A 32-year slow-motion earthquake – the slowest on record – eventually led to the catastrophic 1861 earthquake in Sumatra, researchers at Nanyang Technological University in Singapore (NTU Singapore) found. .
The NTU research team says their study highlights potential missing factors or poor modeling in earthquake risk assessments around the world today.
“Slow motion” earthquakes or “slow sliding events” refer to a type of long and prolonged stress release phenomenon in which the Earth’s tectonic plates slide against each other without causing jolting or destruction. major soil. They generally involve movements of a few cm / year to cm / day.
The NTU team made the surprise discovery by studying historic sea levels using ancient corals called “microatolls” on Simeulue Island, located off Sumatra. Growing both laterally and upward, disc-shaped coral microatolls are natural recorders of sea level changes and land rise, thanks to their visible growth patterns.
Using data from microatolls and combining them with simulations of the movement of Earth’s tectonic plates, the NTU team discovered that from 1829 until the Sumatran earthquake in 1861, the southeast of the island de Simeulue was sinking faster than expected into the sea.
This slow sliding event was a gradual process that relieved stress on the shallow end of where two tectonic plates met, the NTU team said. However, this stress was transferred to a nearby deeper segment, culminating in the 8.5 magnitude earthquake and tsunami in 1861 which resulted in enormous damage and loss of life.
The discovery marks the longest slow-slide event on record and will change the global outlook on the duration and mechanisms of the phenomenon, says the NTU team. Scientists previously believed that slow-slide events only happened over hours or months, but NTU research shows they could, in fact, last for decades without triggering the disastrous tremors and tsunamis seen in the documents. historical.
Lead author of the study, Rishav Mallick, a doctoral student at NTU Asian School of Environment, said: “It is interesting to see how much we were able to discover from a handful of conveniently located coral sites. ancient corals, we were able to probe and find answers to the secrets of the past. The method we adopted in this article will also be useful for future studies of other subduction zones – places prone to earthquakes, tsunamis and eruptions. Our study may therefore contribute to a better risk assessment in the future. “
Co-author, Assistant Professor Aron Meltzner of Singapore Earth Observatory at NTU, said: “When we first discovered these corals over ten years ago, we knew from their growth patterns, that something strange had to happen while they were growing up. Now we finally have a viable explanation. “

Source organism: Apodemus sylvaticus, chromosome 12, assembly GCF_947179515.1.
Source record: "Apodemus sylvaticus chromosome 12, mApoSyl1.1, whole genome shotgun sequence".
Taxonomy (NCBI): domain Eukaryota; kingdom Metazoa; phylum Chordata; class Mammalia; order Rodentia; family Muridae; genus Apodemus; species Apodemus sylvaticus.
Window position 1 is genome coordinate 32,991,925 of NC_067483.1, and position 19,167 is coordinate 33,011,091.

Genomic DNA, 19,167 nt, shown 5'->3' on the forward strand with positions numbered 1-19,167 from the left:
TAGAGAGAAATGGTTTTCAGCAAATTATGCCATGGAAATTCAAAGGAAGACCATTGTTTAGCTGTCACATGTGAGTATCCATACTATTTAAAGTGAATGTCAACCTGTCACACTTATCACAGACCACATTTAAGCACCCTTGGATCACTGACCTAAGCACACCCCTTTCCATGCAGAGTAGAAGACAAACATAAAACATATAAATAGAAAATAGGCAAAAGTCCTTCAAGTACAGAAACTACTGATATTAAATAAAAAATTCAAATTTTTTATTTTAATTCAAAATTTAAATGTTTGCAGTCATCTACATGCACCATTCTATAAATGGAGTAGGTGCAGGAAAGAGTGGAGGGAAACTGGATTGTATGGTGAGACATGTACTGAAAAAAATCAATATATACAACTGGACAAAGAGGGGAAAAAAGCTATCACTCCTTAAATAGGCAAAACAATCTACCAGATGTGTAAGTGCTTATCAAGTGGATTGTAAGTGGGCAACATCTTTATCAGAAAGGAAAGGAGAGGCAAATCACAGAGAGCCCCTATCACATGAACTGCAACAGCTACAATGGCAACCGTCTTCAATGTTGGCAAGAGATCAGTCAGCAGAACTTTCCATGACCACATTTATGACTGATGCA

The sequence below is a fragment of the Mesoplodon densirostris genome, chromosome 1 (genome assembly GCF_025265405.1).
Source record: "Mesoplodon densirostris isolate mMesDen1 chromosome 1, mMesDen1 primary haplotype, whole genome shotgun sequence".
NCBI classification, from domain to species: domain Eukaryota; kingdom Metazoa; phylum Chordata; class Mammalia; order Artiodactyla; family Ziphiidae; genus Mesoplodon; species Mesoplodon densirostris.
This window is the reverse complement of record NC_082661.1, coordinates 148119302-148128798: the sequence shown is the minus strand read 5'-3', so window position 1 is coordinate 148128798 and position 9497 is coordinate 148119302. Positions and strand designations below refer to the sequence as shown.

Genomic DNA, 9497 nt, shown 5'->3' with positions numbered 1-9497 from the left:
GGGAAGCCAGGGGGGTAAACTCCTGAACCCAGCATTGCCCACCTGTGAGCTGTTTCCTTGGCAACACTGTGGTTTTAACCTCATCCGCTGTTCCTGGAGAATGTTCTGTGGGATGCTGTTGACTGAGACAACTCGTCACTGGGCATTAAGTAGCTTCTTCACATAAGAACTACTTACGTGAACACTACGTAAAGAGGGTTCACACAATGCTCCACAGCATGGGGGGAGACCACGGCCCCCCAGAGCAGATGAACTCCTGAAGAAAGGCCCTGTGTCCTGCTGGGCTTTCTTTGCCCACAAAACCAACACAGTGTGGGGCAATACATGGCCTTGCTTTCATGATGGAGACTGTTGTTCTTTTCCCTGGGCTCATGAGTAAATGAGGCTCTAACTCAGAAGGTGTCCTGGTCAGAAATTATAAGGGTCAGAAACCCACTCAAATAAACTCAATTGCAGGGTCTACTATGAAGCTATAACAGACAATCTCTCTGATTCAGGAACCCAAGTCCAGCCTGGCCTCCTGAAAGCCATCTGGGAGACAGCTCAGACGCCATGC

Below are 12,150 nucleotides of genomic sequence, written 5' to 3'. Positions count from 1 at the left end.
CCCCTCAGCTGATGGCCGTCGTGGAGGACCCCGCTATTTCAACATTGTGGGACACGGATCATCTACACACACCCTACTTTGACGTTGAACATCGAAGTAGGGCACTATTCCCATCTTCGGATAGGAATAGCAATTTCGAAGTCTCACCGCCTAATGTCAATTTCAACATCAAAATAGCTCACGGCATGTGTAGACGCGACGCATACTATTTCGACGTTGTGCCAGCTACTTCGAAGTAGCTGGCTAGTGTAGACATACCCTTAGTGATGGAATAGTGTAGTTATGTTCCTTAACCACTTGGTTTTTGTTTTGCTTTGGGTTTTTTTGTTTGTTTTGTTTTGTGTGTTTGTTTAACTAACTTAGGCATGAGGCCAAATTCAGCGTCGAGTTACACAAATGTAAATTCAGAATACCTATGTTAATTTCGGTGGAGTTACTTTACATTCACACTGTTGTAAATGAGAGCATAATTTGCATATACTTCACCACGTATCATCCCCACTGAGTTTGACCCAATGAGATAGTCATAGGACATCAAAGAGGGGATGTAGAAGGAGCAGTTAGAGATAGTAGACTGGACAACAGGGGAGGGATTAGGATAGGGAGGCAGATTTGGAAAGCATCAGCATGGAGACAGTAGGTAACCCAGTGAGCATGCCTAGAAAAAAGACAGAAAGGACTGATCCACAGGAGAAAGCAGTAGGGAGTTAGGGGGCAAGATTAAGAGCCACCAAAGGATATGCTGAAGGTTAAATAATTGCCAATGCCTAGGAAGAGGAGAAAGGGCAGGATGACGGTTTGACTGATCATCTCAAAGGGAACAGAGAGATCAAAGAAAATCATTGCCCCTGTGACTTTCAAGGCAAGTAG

The results, published in the peer-reviewed scientific journal Geoscience of nature in May, led the authors to suggest that current earthquake risk assessments may ignore ongoing slow slip events in observations, and therefore fail to properly consider the potential for slow slip events to trigger future earthquakes and tsunamis.
Possible slow motion earthquake in progress on the island of Enggano
Located far from land under miles of water, the shallower part of the subduction zone is generally “quieter” and does not produce as many earthquakes. Due to its remoteness, it is also difficult for terrestrial scientific instruments to detect activity and for scientists to understand what is going on.
Many scientists have therefore tended to interpret the “calm” of the shallow end of the subduction zone to mean that the tectonic plates below slide smoothly and safely.
While this may be correct in some cases, the NTU study found that this slip is not as smooth as assumed and can occur during slow slip events.
Elaborating on their findings, Rishav said, “Because such slow-sliding events are so slow, we might have missed them because current instrumental recordings typically only last ten years.”
He added: “If similar behavior is observed leading to earthquakes elsewhere, this process could possibly be recognized as an earthquake precursor.”
Drawing on their methodology in the research, the NTU team also highlighted a potential prolonged slow slide event on the island of Enggano, Indonesia, located about 100 km (60 miles) to the southwest. from Sumatra.
According to Professor Meltzner, “If our conclusions are correct, it would mean that communities living near this Indonesian island are potentially facing a higher risk of tsunami and earthquake than previously thought. This suggests that risk models and mitigation strategies need to be updated. “